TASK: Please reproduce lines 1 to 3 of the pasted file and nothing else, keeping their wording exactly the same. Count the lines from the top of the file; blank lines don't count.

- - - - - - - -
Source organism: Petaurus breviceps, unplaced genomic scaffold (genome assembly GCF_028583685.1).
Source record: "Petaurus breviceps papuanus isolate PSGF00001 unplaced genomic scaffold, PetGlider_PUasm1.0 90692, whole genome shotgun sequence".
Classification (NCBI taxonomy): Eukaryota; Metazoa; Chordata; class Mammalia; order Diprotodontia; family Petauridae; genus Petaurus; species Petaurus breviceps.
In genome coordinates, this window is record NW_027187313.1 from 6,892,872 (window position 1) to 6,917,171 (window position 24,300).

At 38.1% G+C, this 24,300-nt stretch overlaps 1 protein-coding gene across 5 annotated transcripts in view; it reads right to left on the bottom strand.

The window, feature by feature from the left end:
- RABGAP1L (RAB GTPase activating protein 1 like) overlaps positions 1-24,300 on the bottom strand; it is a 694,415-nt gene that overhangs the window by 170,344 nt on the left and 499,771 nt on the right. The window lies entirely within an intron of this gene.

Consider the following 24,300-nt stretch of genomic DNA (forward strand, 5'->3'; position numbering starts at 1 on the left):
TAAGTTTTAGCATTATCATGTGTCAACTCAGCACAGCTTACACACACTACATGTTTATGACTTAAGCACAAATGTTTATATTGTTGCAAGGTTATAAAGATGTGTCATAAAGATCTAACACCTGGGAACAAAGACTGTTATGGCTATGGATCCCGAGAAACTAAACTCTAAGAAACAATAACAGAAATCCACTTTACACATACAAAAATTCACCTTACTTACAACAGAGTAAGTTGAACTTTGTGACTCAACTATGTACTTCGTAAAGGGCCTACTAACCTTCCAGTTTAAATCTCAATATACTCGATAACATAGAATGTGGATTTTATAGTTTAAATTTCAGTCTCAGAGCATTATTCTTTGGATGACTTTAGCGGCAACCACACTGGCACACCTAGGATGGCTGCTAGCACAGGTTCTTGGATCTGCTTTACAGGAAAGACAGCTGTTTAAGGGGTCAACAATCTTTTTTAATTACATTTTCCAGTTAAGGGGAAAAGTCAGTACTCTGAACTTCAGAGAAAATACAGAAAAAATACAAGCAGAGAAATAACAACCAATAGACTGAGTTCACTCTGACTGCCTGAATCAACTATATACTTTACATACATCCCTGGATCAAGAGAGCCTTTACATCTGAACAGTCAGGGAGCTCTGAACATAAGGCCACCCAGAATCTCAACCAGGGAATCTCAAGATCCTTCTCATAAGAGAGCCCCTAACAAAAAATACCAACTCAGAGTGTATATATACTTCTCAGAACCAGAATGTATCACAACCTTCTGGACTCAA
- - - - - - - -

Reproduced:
Source organism: Petaurus breviceps, unplaced genomic scaffold (genome assembly GCF_028583685.1).
Source record: "Petaurus breviceps papuanus isolate PSGF00001 unplaced genomic scaffold, PetGlider_PUasm1.0 90692, whole genome shotgun sequence".
Classification (NCBI taxonomy): Eukaryota; Metazoa; Chordata; class Mammalia; order Diprotodontia; family Petauridae; genus Petaurus; species Petaurus breviceps.